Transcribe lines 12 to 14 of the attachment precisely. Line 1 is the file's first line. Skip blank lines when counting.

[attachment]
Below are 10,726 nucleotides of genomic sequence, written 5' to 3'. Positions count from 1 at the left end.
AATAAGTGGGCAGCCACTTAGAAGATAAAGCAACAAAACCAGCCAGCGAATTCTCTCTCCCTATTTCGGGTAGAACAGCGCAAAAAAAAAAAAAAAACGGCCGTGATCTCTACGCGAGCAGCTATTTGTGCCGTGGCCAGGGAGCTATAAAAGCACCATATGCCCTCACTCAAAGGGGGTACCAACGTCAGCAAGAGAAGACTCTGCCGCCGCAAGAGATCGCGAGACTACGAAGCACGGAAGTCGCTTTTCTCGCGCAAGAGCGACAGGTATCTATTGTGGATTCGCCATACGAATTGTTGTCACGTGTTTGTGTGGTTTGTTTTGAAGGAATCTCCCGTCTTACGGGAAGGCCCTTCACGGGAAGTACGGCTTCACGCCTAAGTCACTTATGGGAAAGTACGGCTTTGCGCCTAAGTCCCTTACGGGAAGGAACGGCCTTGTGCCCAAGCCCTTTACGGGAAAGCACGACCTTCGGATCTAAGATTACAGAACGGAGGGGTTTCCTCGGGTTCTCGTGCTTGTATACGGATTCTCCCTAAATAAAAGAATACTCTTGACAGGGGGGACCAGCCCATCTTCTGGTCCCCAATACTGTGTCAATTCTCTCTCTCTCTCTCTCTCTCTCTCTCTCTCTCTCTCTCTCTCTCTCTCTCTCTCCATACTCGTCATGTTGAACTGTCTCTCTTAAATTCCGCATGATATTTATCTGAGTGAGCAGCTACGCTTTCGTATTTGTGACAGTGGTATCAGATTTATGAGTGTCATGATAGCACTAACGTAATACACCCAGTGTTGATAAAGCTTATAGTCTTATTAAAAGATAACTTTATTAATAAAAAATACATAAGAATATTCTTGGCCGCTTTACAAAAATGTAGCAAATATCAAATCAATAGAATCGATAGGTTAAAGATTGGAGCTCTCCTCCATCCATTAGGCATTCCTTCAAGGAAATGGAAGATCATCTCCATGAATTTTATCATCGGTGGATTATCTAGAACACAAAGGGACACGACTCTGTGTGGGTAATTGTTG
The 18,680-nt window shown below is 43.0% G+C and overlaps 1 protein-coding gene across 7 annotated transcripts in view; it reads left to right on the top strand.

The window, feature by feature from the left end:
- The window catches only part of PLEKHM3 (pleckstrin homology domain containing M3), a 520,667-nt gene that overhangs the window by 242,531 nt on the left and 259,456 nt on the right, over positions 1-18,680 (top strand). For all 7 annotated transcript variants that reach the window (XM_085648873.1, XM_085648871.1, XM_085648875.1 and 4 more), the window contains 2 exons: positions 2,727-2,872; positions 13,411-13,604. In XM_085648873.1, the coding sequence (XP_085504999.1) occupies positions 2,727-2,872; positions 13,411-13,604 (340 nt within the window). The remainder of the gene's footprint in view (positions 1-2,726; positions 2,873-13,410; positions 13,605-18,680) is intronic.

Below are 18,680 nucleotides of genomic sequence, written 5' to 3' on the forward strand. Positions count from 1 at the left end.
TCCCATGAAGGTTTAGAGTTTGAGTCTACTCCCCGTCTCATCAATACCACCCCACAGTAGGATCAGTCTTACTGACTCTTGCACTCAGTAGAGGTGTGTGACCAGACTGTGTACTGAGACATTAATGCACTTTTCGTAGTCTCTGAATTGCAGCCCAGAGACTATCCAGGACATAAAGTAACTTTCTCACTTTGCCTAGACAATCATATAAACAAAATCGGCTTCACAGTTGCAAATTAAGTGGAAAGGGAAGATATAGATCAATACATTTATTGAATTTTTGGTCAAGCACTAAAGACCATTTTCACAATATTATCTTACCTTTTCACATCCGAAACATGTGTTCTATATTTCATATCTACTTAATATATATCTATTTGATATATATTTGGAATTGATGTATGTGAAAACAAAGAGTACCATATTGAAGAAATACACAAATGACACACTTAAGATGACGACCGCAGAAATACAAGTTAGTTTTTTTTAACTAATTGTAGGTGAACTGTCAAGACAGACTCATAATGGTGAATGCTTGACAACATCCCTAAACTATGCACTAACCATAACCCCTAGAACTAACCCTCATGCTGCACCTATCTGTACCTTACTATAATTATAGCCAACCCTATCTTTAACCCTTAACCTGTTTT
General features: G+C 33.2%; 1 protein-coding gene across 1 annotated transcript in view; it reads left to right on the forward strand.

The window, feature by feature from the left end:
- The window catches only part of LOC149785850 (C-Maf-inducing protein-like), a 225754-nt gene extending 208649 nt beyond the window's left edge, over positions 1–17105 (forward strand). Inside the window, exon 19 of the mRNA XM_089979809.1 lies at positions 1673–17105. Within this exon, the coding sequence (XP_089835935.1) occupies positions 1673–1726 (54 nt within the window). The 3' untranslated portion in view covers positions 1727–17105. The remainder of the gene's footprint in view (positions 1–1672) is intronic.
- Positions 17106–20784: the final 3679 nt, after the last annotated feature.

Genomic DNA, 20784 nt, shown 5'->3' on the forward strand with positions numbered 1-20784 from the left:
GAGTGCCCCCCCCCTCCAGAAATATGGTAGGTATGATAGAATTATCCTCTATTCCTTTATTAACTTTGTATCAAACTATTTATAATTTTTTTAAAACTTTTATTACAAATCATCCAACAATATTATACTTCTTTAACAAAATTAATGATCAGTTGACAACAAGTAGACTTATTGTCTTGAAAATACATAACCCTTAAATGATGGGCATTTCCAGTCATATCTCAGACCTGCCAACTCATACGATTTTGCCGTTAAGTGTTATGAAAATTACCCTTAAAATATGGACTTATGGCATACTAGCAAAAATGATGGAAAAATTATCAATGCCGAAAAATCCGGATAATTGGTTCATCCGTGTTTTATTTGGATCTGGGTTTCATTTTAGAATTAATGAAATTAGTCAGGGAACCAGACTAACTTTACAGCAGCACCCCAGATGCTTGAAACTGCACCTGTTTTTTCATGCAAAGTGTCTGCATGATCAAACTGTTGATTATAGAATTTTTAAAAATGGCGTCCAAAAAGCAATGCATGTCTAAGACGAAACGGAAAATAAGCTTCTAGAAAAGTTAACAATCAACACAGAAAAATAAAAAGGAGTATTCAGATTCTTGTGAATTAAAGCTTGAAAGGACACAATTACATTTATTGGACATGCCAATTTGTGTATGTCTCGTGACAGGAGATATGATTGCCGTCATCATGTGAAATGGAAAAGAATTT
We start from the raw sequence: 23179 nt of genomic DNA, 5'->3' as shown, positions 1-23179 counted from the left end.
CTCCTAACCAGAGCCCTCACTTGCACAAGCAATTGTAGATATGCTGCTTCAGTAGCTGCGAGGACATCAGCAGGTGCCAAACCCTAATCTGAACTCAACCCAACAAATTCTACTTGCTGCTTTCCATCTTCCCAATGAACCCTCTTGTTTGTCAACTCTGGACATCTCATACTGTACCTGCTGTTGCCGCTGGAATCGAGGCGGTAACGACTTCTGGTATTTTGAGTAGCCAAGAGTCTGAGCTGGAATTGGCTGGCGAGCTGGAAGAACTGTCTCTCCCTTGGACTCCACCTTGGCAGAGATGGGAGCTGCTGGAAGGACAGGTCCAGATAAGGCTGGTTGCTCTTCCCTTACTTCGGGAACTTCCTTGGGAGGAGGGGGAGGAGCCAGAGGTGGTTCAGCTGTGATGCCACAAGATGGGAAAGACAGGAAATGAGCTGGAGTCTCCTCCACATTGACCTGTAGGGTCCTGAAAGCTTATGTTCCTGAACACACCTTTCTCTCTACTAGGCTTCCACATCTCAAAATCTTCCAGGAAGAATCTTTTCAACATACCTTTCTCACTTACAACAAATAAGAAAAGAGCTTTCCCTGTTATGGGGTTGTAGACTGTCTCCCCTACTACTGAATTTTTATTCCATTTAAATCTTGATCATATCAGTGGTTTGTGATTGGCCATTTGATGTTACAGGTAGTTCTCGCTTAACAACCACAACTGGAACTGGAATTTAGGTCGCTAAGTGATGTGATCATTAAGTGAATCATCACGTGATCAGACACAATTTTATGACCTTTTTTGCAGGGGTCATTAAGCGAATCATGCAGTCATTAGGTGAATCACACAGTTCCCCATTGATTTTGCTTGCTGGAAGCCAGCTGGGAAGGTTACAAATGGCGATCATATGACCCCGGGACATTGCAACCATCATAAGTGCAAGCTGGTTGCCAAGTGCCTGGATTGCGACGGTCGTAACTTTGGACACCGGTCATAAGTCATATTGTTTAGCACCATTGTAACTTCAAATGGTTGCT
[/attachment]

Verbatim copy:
Genomic DNA, 20784 nt, shown 5'->3' on the forward strand with positions numbered 1-20784 from the left:
GAGTGCCCCCCCCCTCCAGAAATATGGTAGGTATGATAGAATTATCCTCTATTCCTTTATTAACTTTGTATCAAACTATTTATAATTTTTTTAAAACTTTTATTACAAATCATCCAACAATATTATACTTCTTTAACAAAATTAATGATCAGTTGACAACAAGTAGACTTATTGTCTTGAAAATACATAACCCTTAAATGATGGGCATTTCCAGTCATATCTCAGACCTGCCAACTCATACGATTTTGCCGTTAAGTGTTATGAAAATTACCCTTAAAATATGGACTTATGGCATACTAGCAAAAATGATGGAAAAATTATCAATGCCGAAAAATCCGGATAATTGGTTCATCCGTGTTTTATTTGGATCTGGGTTTCATTTTAGAATTAATGAAATTAGTCAGGGAACCAGACTAACTTTACAGCAGCACCCCAGATGCTTGAAACTGCACCTGTTTTTTCATGCAAAGTGTCTGCATGATCAAACTGTTGATTATAGAATTTTTAAAAATGGCGTCCAAAAAGCAATGCATGTCTAAGACGAAACGGAAAATAAGCTTCTAGAAAAGTTAACAATCAACACAGAAAAATAAAAAGGAGTATTCAGATTCTTGTGAATTAAAGCTTGAAAGGACACAATTACATTTATTGGACATGCCAATTTGTGTATGTCTCGTGACAGGAGATATGATTGCCGTCATCATGTGAAATGGAAAAGAATTT
We start from the raw sequence: 23179 nt of genomic DNA, 5'->3' as shown, positions 1-23179 counted from the left end.